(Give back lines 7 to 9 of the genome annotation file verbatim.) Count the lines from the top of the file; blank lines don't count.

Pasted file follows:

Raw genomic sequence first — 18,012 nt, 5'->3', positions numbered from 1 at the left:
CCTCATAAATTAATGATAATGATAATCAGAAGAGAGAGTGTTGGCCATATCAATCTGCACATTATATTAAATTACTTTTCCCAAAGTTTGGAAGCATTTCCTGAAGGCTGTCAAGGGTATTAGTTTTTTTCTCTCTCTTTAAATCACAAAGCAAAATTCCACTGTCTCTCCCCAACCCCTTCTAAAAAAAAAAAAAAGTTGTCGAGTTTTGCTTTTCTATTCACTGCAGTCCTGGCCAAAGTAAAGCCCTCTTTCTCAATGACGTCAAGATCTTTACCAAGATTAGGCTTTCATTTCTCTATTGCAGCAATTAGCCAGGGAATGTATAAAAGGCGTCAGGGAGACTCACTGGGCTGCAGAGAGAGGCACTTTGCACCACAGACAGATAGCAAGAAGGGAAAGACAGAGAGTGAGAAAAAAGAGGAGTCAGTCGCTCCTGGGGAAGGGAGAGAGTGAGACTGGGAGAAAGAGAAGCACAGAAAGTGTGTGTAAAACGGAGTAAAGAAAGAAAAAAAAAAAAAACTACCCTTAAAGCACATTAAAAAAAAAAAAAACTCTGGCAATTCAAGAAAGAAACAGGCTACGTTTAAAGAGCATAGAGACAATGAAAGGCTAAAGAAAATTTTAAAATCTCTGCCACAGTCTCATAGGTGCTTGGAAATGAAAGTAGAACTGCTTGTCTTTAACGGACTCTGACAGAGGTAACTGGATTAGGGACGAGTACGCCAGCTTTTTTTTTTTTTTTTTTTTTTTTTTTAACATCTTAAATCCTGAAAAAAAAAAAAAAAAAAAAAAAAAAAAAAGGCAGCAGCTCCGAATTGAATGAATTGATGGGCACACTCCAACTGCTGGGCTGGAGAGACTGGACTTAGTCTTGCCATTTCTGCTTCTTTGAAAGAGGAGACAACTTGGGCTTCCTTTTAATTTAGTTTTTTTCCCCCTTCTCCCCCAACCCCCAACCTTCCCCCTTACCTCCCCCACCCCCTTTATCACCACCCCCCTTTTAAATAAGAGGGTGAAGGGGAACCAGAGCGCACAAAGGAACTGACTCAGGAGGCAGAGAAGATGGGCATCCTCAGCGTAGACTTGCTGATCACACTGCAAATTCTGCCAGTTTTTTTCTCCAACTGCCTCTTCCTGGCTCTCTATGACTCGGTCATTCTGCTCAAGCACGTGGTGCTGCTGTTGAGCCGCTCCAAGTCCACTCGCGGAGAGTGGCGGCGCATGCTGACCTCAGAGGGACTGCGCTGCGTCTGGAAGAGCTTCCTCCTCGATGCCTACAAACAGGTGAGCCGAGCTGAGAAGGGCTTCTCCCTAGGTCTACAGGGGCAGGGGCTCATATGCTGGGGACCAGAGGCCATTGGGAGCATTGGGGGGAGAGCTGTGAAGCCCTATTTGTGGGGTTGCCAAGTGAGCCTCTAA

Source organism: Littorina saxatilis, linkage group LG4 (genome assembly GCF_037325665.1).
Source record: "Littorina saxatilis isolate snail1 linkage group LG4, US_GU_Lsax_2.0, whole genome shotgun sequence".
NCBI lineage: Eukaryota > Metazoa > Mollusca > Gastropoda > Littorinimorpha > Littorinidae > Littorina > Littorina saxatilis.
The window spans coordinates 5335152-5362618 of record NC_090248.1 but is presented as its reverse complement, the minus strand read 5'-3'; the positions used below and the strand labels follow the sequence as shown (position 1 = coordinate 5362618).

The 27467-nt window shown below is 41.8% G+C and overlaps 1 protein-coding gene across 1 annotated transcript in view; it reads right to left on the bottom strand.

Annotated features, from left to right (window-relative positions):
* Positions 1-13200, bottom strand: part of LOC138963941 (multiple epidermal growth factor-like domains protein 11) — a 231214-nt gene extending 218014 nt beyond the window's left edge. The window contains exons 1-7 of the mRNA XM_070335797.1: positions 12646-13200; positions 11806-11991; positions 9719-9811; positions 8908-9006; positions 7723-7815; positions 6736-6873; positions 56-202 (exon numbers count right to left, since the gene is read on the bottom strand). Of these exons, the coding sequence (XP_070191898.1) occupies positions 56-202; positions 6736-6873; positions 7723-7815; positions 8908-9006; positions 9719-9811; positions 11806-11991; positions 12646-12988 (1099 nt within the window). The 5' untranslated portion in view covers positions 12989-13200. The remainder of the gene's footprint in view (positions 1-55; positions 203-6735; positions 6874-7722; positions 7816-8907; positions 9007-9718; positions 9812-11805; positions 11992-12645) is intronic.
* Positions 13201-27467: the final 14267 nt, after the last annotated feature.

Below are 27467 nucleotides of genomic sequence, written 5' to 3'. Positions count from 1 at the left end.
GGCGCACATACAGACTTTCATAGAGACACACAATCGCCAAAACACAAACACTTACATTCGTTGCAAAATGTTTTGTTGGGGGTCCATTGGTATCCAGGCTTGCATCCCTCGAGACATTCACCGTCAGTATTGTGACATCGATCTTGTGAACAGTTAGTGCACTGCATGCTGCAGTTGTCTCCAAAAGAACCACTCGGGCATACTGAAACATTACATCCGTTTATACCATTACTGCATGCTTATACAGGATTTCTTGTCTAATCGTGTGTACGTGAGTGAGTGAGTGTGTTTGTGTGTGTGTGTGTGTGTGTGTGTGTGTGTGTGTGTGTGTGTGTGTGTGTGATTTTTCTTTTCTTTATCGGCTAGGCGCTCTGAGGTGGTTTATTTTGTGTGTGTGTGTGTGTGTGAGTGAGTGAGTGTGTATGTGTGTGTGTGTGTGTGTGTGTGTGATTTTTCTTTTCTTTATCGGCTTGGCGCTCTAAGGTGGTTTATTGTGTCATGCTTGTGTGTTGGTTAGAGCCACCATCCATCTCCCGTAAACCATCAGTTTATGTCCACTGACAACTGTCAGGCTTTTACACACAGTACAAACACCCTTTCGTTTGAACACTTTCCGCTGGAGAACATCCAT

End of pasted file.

The 27467-nt window shown below is 41.8% G+C and overlaps 1 protein-coding gene across 1 annotated transcript in view; it reads right to left on the bottom strand.

Annotated features, from left to right (window-relative positions):
* Positions 1-13200, bottom strand: part of LOC138963941 (multiple epidermal growth factor-like domains protein 11) — a 231214-nt gene extending 218014 nt beyond the window's left edge. The window contains exons 1-7 of the mRNA XM_070335797.1: positions 12646-13200; positions 11806-11991; positions 9719-9811; positions 8908-9006; positions 7723-7815; positions 6736-6873; positions 56-202 (exon numbers count right to left, since the gene is read on the bottom strand). Of these exons, the coding sequence (XP_070191898.1) occupies positions 56-202; positions 6736-6873; positions 7723-7815; positions 8908-9006; positions 9719-9811; positions 11806-11991; positions 12646-12988 (1099 nt within the window). The 5' untranslated portion in view covers positions 12989-13200. The remainder of the gene's footprint in view (positions 1-55; positions 203-6735; positions 6874-7722; positions 7816-8907; positions 9007-9718; positions 9812-11805; positions 11992-12645) is intronic.